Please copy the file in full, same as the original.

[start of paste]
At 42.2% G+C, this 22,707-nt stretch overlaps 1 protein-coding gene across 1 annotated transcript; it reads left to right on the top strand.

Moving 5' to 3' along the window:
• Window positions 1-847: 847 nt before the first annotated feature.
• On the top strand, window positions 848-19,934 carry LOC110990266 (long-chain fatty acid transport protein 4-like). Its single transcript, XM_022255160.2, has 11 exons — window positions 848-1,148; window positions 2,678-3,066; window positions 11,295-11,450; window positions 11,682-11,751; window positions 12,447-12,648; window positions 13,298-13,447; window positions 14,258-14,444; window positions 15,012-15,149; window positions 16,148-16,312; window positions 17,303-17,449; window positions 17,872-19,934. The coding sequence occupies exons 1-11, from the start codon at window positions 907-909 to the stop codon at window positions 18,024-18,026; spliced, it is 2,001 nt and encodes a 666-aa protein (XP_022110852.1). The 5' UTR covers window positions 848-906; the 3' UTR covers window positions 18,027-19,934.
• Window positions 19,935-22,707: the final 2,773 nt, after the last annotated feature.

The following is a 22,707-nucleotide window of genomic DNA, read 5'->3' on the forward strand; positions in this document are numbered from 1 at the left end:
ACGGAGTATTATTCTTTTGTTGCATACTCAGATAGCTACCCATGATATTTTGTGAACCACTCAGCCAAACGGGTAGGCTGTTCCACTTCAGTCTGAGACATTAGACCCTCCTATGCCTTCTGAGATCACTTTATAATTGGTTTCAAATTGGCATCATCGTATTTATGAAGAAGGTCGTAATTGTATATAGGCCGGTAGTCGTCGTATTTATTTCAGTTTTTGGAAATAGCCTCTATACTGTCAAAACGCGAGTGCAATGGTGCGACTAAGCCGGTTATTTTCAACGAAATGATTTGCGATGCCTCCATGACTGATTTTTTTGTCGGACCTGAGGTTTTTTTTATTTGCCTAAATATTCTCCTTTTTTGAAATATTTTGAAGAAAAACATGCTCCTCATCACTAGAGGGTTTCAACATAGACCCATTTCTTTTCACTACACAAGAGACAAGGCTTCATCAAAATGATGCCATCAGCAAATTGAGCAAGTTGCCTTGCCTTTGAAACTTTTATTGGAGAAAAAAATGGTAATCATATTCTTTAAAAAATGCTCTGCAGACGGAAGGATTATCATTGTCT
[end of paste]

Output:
At 42.2% G+C, this 22,707-nt stretch overlaps 1 protein-coding gene across 1 annotated transcript; it reads left to right on the top strand.

Moving 5' to 3' along the window:
• Window positions 1-847: 847 nt before the first annotated feature.
• On the top strand, window positions 848-19,934 carry LOC110990266 (long-chain fatty acid transport protein 4-like). Its single transcript, XM_022255160.2, has 11 exons — window positions 848-1,148; window positions 2,678-3,066; window positions 11,295-11,450; window positions 11,682-11,751; window positions 12,447-12,648; window positions 13,298-13,447; window positions 14,258-14,444; window positions 15,012-15,149; window positions 16,148-16,312; window positions 17,303-17,449; window positions 17,872-19,934. The coding sequence occupies exons 1-11, from the start codon at window positions 907-909 to the stop codon at window positions 18,024-18,026; spliced, it is 2,001 nt and encodes a 666-aa protein (XP_022110852.1). The 5' UTR covers window positions 848-906; the 3' UTR covers window positions 18,027-19,934.
• Window positions 19,935-22,707: the final 2,773 nt, after the last annotated feature.

The following is a 22,707-nucleotide window of genomic DNA, read 5'->3' on the forward strand; positions in this document are numbered from 1 at the left end:
ACGGAGTATTATTCTTTTGTTGCATACTCAGATAGCTACCCATGATATTTTGTGAACCACTCAGCCAAACGGGTAGGCTGTTCCACTTCAGTCTGAGACATTAGACCCTCCTATGCCTTCTGAGATCACTTTATAATTGGTTTCAAATTGGCATCATCGTATTTATGAAGAAGGTCGTAATTGTATATAGGCCGGTAGTCGTCGTATTTATTTCAGTTTTTGGAAATAGCCTCTATACTGTCAAAACGCGAGTGCAATGGTGCGACTAAGCCGGTTATTTTCAACGAAATGATTTGCGATGCCTCCATGACTGATTTTTTTGTCGGACCTGAGGTTTTTTTTATTTGCCTAAATATTCTCCTTTTTTGAAATATTTTGAAGAAAAACATGCTCCTCATCACTAGAGGGTTTCAACATAGACCCATTTCTTTTCACTACACAAGAGACAAGGCTTCATCAAAATGATGCCATCAGCAAATTGAGCAAGTTGCCTTGCCTTTGAAACTTTTATTGGAGAAAAAAATGGTAATCATATTCTTTAAAAAATGCTCTGCAGACGGAAGGATTATCATTGTCT